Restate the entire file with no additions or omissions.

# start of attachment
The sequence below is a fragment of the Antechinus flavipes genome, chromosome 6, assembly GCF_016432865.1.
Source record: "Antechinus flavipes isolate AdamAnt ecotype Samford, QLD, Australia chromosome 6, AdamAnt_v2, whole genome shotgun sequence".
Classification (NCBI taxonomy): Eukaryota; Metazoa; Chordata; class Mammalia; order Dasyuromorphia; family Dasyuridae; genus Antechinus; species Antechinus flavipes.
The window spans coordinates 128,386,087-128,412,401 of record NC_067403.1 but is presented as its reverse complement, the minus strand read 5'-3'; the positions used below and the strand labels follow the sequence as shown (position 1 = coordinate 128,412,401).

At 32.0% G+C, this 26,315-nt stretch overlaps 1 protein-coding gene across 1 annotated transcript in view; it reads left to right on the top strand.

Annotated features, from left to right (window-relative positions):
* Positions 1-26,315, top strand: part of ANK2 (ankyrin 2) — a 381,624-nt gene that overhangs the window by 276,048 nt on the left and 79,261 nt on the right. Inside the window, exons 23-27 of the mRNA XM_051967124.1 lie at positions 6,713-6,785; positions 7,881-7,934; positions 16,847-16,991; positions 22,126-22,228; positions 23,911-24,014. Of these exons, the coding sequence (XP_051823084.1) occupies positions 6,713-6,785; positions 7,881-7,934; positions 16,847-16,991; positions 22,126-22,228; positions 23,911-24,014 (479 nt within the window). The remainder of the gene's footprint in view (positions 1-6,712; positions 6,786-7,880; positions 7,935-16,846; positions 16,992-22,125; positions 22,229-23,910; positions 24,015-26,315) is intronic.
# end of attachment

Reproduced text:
The sequence below is a fragment of the Antechinus flavipes genome, chromosome 6, assembly GCF_016432865.1.
Source record: "Antechinus flavipes isolate AdamAnt ecotype Samford, QLD, Australia chromosome 6, AdamAnt_v2, whole genome shotgun sequence".
Classification (NCBI taxonomy): Eukaryota; Metazoa; Chordata; class Mammalia; order Dasyuromorphia; family Dasyuridae; genus Antechinus; species Antechinus flavipes.
The window spans coordinates 128,386,087-128,412,401 of record NC_067403.1 but is presented as its reverse complement, the minus strand read 5'-3'; the positions used below and the strand labels follow the sequence as shown (position 1 = coordinate 128,412,401).

At 32.0% G+C, this 26,315-nt stretch overlaps 1 protein-coding gene across 1 annotated transcript in view; it reads left to right on the top strand.

Annotated features, from left to right (window-relative positions):
* Positions 1-26,315, top strand: part of ANK2 (ankyrin 2) — a 381,624-nt gene that overhangs the window by 276,048 nt on the left and 79,261 nt on the right. Inside the window, exons 23-27 of the mRNA XM_051967124.1 lie at positions 6,713-6,785; positions 7,881-7,934; positions 16,847-16,991; positions 22,126-22,228; positions 23,911-24,014. Of these exons, the coding sequence (XP_051823084.1) occupies positions 6,713-6,785; positions 7,881-7,934; positions 16,847-16,991; positions 22,126-22,228; positions 23,911-24,014 (479 nt within the window). The remainder of the gene's footprint in view (positions 1-6,712; positions 6,786-7,880; positions 7,935-16,846; positions 16,992-22,125; positions 22,229-23,910; positions 24,015-26,315) is intronic.